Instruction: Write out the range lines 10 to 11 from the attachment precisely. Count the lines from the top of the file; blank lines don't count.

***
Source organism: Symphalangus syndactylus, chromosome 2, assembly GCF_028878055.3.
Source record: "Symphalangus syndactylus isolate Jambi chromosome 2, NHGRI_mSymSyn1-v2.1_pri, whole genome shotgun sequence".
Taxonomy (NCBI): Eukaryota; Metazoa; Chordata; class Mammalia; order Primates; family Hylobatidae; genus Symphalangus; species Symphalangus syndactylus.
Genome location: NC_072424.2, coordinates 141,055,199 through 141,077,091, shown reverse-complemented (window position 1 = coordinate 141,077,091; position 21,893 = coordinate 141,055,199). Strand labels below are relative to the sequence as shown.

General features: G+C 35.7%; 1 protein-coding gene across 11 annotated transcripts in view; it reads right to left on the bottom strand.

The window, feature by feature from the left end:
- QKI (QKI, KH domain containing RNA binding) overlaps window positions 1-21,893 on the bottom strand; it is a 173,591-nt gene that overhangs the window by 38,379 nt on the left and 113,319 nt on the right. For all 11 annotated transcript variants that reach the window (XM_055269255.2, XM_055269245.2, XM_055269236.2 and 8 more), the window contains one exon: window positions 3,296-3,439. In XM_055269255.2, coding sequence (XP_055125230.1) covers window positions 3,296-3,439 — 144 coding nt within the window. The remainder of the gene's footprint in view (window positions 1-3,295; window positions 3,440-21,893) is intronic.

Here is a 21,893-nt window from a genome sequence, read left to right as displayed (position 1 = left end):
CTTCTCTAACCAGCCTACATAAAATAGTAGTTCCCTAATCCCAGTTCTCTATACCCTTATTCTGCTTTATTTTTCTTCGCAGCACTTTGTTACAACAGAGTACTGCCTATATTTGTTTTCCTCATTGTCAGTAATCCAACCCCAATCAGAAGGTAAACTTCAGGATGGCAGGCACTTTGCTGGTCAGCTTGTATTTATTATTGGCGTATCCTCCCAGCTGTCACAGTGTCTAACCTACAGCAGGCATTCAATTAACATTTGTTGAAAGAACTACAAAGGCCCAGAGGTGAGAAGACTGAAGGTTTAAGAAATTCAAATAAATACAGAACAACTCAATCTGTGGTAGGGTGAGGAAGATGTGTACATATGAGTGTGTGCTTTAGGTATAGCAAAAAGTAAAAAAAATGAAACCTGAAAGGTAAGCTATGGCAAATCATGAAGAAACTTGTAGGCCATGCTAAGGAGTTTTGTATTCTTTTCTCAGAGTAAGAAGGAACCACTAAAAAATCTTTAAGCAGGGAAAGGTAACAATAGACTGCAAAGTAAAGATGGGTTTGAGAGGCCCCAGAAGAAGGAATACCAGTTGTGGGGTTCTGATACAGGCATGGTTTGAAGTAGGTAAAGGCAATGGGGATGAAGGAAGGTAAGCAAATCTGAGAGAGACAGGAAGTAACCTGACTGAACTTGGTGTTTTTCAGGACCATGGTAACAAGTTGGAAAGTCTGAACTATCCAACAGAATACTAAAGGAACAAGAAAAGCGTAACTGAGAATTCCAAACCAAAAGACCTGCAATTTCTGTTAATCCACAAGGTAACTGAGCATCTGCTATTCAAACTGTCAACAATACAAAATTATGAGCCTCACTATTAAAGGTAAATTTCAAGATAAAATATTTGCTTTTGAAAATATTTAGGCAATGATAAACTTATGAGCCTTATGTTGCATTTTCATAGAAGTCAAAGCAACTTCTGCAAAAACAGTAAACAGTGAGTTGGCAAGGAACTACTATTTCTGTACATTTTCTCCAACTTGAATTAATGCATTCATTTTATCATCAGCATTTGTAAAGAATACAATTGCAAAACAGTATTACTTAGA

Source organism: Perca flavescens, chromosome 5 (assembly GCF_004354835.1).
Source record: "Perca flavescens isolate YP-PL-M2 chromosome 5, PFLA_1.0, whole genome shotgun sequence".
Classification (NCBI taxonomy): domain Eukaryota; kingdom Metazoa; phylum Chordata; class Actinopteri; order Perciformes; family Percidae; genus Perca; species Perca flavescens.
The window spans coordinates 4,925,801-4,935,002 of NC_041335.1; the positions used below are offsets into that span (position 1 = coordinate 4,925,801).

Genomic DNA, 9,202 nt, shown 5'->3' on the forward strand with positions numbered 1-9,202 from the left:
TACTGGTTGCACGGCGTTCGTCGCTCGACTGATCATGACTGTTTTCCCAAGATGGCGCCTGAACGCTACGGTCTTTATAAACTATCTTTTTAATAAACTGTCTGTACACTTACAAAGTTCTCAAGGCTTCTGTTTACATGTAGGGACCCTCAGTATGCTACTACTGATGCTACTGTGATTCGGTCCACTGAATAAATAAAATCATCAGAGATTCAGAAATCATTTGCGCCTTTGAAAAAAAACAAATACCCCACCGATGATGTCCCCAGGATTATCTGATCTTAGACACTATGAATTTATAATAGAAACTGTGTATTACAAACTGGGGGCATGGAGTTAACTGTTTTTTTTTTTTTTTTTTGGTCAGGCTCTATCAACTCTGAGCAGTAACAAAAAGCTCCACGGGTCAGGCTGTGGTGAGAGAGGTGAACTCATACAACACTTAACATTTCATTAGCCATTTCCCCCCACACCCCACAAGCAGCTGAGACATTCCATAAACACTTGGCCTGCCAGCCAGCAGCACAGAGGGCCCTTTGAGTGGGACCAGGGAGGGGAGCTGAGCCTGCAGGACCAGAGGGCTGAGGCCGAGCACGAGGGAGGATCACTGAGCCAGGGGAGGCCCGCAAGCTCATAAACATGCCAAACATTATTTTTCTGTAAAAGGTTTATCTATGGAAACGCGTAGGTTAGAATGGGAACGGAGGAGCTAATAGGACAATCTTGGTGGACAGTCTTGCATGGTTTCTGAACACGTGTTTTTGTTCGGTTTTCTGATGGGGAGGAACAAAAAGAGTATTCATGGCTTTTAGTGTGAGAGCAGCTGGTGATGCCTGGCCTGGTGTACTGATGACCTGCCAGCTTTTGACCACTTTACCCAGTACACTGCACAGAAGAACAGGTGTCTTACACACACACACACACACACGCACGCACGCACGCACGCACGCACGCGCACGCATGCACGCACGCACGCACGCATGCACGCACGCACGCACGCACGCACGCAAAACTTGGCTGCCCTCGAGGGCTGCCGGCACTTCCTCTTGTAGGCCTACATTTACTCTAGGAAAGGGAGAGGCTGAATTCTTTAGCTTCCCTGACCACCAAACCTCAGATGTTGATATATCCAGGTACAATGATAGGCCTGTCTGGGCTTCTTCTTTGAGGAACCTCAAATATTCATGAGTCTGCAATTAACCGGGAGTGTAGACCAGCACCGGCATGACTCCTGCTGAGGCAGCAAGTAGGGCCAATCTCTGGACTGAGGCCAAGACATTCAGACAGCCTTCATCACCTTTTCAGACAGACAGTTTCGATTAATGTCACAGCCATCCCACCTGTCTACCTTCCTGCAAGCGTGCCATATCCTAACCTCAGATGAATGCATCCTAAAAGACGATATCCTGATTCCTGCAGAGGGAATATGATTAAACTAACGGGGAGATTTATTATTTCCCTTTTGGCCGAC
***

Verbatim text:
Source organism: Perca flavescens, chromosome 5 (assembly GCF_004354835.1).
Source record: "Perca flavescens isolate YP-PL-M2 chromosome 5, PFLA_1.0, whole genome shotgun sequence".